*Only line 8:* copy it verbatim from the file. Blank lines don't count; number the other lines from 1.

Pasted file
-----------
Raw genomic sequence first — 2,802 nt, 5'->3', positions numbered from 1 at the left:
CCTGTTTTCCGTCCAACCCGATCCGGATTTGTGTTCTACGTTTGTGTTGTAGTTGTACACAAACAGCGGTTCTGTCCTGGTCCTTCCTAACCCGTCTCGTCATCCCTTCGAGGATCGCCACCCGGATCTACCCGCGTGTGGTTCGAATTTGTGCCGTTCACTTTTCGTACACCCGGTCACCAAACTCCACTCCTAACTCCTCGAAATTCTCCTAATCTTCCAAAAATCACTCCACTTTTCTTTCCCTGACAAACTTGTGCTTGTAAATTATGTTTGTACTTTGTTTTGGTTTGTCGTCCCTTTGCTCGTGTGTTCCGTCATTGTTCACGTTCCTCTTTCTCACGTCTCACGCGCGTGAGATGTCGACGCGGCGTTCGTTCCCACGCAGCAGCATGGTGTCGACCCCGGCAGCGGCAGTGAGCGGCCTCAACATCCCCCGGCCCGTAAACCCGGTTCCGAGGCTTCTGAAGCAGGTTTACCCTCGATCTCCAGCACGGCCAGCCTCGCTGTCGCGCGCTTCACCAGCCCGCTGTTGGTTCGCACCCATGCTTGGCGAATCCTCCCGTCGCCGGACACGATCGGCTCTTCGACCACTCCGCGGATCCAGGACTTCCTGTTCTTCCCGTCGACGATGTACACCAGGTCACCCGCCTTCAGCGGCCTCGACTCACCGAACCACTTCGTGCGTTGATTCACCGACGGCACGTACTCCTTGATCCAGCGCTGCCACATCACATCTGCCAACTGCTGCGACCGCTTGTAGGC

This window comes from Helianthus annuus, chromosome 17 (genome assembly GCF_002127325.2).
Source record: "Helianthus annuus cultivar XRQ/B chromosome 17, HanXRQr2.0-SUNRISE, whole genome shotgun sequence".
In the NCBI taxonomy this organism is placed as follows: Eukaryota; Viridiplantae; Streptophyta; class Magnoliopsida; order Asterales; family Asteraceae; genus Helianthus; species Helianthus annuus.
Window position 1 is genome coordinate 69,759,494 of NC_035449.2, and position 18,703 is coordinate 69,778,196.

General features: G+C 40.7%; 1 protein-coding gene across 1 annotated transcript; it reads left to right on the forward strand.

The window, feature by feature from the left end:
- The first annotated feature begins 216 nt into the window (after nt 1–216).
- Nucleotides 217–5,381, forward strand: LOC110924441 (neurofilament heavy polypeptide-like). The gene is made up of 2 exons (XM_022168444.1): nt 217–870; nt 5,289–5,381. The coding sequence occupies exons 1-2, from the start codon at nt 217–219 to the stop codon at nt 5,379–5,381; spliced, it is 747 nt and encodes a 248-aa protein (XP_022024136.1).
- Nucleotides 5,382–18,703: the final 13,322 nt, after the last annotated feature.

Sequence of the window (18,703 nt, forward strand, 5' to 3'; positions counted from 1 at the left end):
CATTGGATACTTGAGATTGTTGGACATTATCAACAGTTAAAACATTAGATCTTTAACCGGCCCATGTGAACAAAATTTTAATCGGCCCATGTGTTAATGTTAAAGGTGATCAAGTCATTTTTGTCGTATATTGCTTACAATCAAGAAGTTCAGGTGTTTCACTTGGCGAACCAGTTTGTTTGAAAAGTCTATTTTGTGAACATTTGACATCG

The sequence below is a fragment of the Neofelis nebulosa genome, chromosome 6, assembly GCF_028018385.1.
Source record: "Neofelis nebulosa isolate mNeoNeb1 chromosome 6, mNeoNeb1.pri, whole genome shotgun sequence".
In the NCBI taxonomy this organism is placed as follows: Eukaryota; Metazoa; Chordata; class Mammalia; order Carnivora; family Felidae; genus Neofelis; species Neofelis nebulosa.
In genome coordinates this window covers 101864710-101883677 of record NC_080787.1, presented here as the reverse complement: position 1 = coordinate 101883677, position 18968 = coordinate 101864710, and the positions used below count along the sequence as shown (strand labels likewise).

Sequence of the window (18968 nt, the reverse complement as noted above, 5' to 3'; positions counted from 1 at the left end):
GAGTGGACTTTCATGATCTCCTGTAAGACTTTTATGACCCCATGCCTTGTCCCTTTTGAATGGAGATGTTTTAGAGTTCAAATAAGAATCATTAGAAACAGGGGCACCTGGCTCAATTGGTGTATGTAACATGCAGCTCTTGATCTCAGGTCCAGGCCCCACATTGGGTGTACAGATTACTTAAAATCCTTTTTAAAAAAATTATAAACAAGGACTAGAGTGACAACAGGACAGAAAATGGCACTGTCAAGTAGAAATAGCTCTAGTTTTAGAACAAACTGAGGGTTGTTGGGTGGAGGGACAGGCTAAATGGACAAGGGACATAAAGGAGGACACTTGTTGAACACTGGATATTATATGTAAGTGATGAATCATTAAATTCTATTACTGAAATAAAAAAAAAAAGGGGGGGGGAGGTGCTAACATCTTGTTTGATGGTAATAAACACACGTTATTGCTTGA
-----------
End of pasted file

The window, feature by feature from the left end: